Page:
Tuesday, March 20, 2007

Racial Aesthetics and Narratorial/Authorial Intention, Part II

Picking up where we left off last week, I focus today on the narrator's use of the picturesque as an index of his stated intentions and unstated assumptions, particularly with respect to the racialized aesthetics it reveals. Next week, I'll get into some of the issues involved with trying to locate Hawthorne's intentions for creating such a narrator.


The picturesque is crucial to “Old News” in various ways. But chief among its effects is its “partial concealment of [the] possible implications” of the narrator’s endorsement of the old Tory’s racialism, the way it sets the narrator “free either to imagine a usable past or to make an unusable past disappear.” Dennis Berthold has written that the picturesque

provided Americans with a congenial, respectable, eminently civilized standpoint from which to study and enjoy the wilderness. To the strong national ego already evident in political Independence--the wilderness-subduing, westward-moving “I”--the picturesque added a controlling aesthetic vision--a wilderness-subduing “eye”--to help organize, shape, and even half-create a native landscape compatible with the civilization that was encroaching on the rugged forests and mountains of the western borders.

Together with canny observations by Jean Fagan Yellin and Lauren Berlant, Berthold’s linking of the picturesque and nationalism can help us pin down the combination of racialism and aestheticism that unites the three sections of “Old News.” Yellin puts her finger on the pictorial, panoramic quality of “Old News” and its nationalist connotations when she notes that “To [Hawthorne’s] readers, the[ slaves] perhaps served to identify the scene as American in much the same way that the inclusion within a single canvas of representatives of the three races--red, black, and white--identified as American the paintings of Hawthorne’s contemporaries.” Similarly, and even more provocatively, Berlant’s analysis of the rhetoric of “Chiefly About War Matters” leads her to conclude that, for Hawthorne, “slavery makes America intelligible. . . . Slaves, in short, are not persons, not potential citizens, but are part of the national landscape and of the deep memories that sanctify it as politically a ‘country.’” Together, Yellin and Berlant’s emphasis on the function of slaves in the picturesque mode of nationalist landscape painting helps us understand that Berthold’s contrast between “civilization” and “wilderness” is as implicitly racialized as McWilliams and Newberry’s narrative of “civilization” to “fratricide.” And, more important, they help us understand what Hawthorne’s sketch is really about and what his narrator is really after.


Now jump back, if you will, to the concluding quote from the manuscript in last week's post. For it sets up my next points:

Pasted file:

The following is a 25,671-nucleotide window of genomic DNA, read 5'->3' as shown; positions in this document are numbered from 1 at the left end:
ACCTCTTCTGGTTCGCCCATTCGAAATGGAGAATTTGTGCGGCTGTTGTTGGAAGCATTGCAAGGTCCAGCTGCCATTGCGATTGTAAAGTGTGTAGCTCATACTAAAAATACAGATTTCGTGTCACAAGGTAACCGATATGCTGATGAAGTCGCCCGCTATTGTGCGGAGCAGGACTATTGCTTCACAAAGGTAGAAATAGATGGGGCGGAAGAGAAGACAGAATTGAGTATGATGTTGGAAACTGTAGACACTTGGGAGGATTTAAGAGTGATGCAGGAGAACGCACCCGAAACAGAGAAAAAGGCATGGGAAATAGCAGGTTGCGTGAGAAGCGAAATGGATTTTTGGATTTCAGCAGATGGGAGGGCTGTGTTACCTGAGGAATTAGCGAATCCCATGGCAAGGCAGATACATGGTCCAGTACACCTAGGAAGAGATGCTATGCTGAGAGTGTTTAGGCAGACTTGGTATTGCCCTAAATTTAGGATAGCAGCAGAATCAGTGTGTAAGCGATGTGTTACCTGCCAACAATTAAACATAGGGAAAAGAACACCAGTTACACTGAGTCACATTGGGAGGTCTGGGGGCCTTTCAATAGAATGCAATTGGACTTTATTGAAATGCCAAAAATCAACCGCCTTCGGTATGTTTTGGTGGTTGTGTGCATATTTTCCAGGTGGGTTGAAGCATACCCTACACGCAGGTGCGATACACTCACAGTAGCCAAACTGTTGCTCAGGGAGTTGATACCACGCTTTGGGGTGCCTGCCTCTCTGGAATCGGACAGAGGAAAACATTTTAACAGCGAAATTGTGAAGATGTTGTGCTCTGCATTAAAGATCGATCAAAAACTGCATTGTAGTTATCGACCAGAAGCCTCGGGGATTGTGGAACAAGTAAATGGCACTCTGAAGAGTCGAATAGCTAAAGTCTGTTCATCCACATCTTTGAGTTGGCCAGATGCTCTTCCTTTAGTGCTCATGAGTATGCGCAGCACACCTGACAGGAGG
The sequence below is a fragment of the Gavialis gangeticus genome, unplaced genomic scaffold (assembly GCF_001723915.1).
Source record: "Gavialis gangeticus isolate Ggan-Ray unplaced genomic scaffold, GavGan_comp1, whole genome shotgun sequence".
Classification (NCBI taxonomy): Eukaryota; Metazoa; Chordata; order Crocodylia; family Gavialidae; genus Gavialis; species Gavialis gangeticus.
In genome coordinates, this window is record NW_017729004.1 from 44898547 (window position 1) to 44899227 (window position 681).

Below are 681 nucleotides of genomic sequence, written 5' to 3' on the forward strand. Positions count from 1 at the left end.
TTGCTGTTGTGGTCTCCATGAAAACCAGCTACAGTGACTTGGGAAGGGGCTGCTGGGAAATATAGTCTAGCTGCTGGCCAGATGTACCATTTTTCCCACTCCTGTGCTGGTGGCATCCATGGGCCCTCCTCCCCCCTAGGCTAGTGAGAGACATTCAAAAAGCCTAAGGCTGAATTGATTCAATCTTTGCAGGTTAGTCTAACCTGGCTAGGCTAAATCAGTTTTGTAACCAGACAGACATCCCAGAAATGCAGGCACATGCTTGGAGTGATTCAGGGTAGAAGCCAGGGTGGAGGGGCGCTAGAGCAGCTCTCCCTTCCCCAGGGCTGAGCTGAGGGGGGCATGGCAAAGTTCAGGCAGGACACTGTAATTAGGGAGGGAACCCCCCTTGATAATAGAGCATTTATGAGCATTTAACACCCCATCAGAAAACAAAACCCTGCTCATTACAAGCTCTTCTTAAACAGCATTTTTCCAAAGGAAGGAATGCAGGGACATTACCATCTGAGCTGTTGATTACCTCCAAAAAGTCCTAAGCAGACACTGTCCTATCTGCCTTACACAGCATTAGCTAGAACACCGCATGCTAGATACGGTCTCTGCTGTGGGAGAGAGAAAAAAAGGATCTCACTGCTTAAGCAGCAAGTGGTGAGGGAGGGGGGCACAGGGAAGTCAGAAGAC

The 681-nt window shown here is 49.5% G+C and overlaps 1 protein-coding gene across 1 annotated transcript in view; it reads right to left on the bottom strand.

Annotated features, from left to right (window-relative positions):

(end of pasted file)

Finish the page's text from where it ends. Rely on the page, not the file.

[E]ven more significant than the narrator’s explicit defense of New England slavery and the appeal to racism that underlies it is the implicit racialism of his conception of American national identity. When we consider that the publication of Hawthorne’s sketch coincided with what historian Larry Tise has called “an ideological revolution whose influence was decisive for the shape of proslavery thought in the antebellum period,” however, we can begin to get a better sense of the stakes of the racial aesthetics of “Old News.” The link that the picturesque formed between a racist defense of slavery and a racialist conception of American nationality gains added significance in light of two of Tise’s key moves. First is his summary of early nineteenth-century debates over slavery: “Although much of the debate centered on the morality of holding Negroes in bondage, the future of slavery and the disposition of the Negro was linked irresistibly to the shape and destiny of America.” Second is his argument that by the end of the 1830s, American social thinkers “were far less concerned with the lessons of the American Revolution than with those of the French Revolution. They spoke more frequently of the warnings of Edmund Burke than of the ideals of Jefferson.” Taking these two points together, the fact that Hawthorne’s narrator in “Old News” implicitly endorses the old Tory's denunciation of the Revolution, when considered with the Burkean ring of his politics and aesthetics, suggests that “Old News” must be understood in relation to the discourses that Tise identifies as crucial to 1830s racial politics in America. For Hawthorne to choose to write about slavery and to feature denunciations of the Revolution was itself a significant act, no matter that his sketch focused on eighteenth-century New England and regardless of his precise relation to his narrator....